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How do I want to be saved? May way?

by Dec 10, 2021Friar Reflection

“John came neither eating nor drinking, and they said, ‘He is possessed by a demon.’ The Son of Man came eating and drinking and they said, ‘Look, he is a glutton and a drunkard, a friend of tax collectors and sinners.’” (Mt 11:18-19) Jesus points out to His listeners that many did not care either for the Baptist’s invitation to penance or His own message of joy. That is why Jesus compares them to the protagonists of a children’s song, who did not dance in wedding songs or cry at funerals. As a saying we have in Spanish: Ni prestan el hacha ni cortan la leña (they neither lend the ax nor chop the wood).

Ultimately, those people could not recognize a prophet in John the Baptist or the Messiah in Jesus Christ. Perhaps they lived stuck in their own opinions and prejudices and could not recognize who was speaking to them. Pope Francis once said in a homily in October 2014: “God’s only desire is to save humanity, but the problem is that it is often man who wants to dictate the rules of salvation (…). We too, each one of us, carry that drama within. Therefore, it would be good for us to ask ourselves: How do I want to be saved? My way?”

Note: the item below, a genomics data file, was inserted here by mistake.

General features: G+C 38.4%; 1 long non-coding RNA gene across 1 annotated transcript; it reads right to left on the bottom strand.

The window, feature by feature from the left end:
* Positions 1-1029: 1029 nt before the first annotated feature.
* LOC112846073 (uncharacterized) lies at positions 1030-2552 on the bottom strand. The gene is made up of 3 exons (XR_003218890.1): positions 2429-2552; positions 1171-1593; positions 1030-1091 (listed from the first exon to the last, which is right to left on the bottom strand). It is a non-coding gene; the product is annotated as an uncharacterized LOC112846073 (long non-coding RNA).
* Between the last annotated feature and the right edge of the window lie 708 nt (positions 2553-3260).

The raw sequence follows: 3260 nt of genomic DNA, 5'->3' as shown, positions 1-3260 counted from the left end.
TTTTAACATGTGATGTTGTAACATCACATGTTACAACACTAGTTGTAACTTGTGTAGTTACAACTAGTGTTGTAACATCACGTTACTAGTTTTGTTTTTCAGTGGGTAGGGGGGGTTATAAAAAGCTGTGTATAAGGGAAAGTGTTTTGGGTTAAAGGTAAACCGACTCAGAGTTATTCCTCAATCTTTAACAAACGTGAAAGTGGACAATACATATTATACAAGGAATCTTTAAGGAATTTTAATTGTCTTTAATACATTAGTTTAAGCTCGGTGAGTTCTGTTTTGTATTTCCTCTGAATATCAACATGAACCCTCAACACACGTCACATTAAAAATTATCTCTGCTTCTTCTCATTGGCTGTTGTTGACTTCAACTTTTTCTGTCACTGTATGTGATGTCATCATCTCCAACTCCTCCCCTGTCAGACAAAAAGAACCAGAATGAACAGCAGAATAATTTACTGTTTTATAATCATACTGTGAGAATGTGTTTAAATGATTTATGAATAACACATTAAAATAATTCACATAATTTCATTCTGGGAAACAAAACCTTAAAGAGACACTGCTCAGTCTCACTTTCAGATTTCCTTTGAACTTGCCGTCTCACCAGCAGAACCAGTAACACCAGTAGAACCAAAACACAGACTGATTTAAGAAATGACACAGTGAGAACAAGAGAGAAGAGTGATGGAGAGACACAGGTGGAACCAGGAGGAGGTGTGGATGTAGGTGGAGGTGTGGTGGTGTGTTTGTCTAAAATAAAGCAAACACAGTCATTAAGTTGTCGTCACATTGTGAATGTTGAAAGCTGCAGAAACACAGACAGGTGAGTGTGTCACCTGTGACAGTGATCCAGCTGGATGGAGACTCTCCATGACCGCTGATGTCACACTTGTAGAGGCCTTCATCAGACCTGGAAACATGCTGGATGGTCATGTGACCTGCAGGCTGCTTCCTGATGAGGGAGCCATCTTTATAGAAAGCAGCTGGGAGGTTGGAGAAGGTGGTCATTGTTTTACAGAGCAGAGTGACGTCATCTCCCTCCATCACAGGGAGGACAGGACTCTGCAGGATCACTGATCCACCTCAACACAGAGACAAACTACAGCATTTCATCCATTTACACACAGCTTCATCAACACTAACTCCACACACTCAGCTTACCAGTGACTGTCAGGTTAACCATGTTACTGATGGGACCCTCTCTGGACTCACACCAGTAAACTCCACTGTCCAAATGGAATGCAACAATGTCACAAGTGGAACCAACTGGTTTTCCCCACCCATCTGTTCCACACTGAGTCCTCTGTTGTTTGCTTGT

Let us ask God to grant us the gift of attending to His inspirations: that we can see deeper, using a supernatural vision; that we allow ourselves to be surprised by God who is alive in the people and events that surround us. Therefore, in order not to fall into the sad reality of those contemporaries of Jesus that today’s Gospel reminds us of, it is essential that we nurture a frequent contact with God which leads us to a contemplative life. But it is also important not to cling to our prejudices about how God acts and to be open to God’s creativity and ways. Only then can we understand and believe what the Responsorial Psalm says today: “He is like a tree planted near running water, that yields its fruit in due season, and whose leaves never fade. Whatever he does, prospers.”